There were cars in the driveway at the Blagojevich family's Ravenswood Manor neighborhood home Thursday afternoon, but there was no sign of Patti Blagojevich. A representative said Mrs. Blagojevich will not be commenting right away.
Trump reignited the commutation consideration during a tumultuous week, in which he offered prayers to those in Toledo, instead of Dayton, Ohio, after a mass shooting there – and after his daughter, Ivanka Trump, tweeted incorrect information about Chicago's weekend shootings.
It also comes 15 months after Trump's first mention of setting Blagojevich free.
If Trump does end up issuing a commutation order, Miller said that could change in a matter of a minute.
"It could be either through, the White House communications office could announce it. It could be the pardon attorney at the Department of Justice could announce it, or it could be a tweet," Miller told CBS 2's Kozlov.
Blagojevich has served more than seven years of his sentence, following his 2011 conviction for, among other things, trying to sell an appointment to the U.S. Senate seat once held by Barack Obama before he was elected president in 2008.
Trump repeatedly has suggested Blagojevich's 14-year sentence was too severe for his crimes.
"I am thinking about commuting his sentence. He's been in jail for seven years, over a phone call where nothing happens. But over a phone -- where nothing happened. Over a phone call where -- which, you know, he shouldn't have said what he said, but it was braggadocio, you would say. I would think that there have been many politicians -- I'm not one of them, by the way, just in case -- but that have said a lot worse over telephones," Trump said Wednesday.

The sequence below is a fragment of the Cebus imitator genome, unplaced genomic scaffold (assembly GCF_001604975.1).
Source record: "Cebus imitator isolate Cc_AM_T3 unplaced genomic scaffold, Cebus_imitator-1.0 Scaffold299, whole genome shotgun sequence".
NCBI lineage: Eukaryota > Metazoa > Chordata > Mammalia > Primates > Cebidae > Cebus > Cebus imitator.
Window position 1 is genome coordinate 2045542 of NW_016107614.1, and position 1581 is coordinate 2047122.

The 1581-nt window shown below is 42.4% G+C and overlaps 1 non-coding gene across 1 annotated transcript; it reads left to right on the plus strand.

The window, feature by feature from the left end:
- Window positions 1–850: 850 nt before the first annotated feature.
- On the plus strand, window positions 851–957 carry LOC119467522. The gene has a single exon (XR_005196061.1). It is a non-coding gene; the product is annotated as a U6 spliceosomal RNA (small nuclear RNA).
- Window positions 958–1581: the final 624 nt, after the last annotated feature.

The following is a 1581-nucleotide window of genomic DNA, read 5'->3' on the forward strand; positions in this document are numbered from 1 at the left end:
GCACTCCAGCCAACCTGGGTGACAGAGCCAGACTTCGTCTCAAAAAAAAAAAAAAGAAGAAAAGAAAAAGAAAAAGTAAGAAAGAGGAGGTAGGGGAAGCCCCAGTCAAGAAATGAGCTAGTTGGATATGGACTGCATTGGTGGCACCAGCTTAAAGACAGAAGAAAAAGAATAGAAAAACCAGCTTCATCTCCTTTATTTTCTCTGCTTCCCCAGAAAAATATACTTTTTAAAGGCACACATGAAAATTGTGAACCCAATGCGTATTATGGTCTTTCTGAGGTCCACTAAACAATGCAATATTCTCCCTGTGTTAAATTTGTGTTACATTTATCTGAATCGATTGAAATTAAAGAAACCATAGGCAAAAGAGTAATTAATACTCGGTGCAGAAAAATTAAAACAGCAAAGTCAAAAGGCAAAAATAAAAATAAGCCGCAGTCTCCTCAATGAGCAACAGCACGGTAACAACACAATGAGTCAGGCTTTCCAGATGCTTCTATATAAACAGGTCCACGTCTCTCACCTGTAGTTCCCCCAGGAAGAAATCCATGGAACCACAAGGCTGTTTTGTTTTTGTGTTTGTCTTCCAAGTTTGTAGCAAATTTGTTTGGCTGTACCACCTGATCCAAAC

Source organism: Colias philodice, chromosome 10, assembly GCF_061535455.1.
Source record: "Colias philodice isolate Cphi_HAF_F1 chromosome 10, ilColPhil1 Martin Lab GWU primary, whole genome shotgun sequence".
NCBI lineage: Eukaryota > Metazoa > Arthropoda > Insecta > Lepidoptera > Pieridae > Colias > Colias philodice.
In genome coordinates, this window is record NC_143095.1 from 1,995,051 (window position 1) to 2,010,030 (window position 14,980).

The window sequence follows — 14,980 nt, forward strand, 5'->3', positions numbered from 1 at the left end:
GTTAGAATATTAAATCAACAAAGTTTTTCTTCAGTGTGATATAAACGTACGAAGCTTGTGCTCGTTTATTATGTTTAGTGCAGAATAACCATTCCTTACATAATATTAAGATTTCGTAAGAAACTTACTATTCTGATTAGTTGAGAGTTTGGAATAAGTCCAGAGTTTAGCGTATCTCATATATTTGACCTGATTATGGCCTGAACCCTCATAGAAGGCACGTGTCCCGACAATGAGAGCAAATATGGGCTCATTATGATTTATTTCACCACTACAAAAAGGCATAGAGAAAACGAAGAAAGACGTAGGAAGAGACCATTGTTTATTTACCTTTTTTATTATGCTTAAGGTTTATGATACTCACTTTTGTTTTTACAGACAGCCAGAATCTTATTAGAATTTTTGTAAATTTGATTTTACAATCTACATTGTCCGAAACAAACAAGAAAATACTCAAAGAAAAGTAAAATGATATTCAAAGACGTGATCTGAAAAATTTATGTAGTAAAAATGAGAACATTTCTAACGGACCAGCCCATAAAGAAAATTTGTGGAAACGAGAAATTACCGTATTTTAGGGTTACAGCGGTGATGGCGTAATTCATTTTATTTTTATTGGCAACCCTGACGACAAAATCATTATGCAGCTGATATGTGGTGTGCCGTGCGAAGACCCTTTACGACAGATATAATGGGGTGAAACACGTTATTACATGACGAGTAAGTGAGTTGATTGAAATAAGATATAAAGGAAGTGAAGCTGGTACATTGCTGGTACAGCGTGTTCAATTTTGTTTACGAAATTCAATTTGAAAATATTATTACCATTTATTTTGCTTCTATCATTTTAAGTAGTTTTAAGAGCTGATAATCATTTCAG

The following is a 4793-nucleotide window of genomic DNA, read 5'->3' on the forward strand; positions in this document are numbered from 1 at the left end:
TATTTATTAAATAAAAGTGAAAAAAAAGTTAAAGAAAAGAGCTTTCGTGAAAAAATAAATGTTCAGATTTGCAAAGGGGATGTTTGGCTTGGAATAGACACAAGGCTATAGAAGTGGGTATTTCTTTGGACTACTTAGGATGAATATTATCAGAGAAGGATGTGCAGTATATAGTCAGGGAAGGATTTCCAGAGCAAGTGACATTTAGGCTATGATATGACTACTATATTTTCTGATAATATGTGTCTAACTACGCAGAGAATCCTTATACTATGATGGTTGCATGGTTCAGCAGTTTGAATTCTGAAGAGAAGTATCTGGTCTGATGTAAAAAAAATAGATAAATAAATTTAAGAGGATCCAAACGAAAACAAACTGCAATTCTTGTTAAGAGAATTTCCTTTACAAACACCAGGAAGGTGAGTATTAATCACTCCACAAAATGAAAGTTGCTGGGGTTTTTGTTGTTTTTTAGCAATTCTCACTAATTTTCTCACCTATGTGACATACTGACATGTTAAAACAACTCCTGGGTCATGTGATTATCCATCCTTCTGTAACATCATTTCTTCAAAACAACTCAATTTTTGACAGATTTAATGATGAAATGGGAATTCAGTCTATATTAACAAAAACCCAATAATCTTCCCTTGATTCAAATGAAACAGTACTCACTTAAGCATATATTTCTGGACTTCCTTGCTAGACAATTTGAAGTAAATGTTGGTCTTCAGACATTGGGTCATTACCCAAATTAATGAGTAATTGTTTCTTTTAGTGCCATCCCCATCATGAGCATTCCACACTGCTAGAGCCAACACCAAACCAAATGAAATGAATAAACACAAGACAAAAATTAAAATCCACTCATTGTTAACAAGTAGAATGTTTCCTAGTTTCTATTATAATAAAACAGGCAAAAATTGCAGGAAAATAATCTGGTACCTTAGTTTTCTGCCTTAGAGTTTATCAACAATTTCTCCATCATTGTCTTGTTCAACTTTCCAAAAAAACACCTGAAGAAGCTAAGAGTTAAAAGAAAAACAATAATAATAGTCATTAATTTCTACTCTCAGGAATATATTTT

Miller said momentum for a shorter sentence for Blagojevich has been growing the past couple years.
"Frankly, a lot of people are behind it. Dick Durbin, the Senate minority leader, is in favor of it. I think this time it's going to happen," he said.
Other high-profile people – including the Rev. Jesse Jackson and former U.S. Rep. Jesse Jackson Jr. – also have been pushing for leniency for Blagojevich.
Trump also has the power to decide if Blagojevich walks out of prison immediately or at a future date. Miller said an immediate release is the more likely outcome.
"If (Trump) stays true to what he's done before, he will have it exercised immediately," Miller said. "He has never extended the commutation to a different date."
What is not clear to Miller or to Blagojevich's family spokesman Mark Vargas is who would pay for a plane ticket back in Chicago. Vargas, who said Patti Blagojevich plans to stay home and wait for her husband's return, would not say who might meet the ex-governor and escort him home.
When Blagojevich reported to prison in 2012, his defense attorneys Sheldon Sorosky and Aaron Goldstein walked him inside. But Vargas said plans could change if a commutation is ordered for a future date.
If not, Miller said, "You could expect a fax going to the penitentiary in Colorado, and you could expect him to walk out within a couple hours. It could be that quick."
As CBS 2's Kozlov reported, there have been rumblings that Trump might grant Blagojevich clemency over the past year, intensifying in the past two weeks.
Trump is Blagojevich's last hope to get out of prison early. Last year, the U.S. Supreme Court rejected his last-ditch appeal, leaving presidential clemency as his only option to go free before his sentence is over. He formally filed a petition for leniency last year.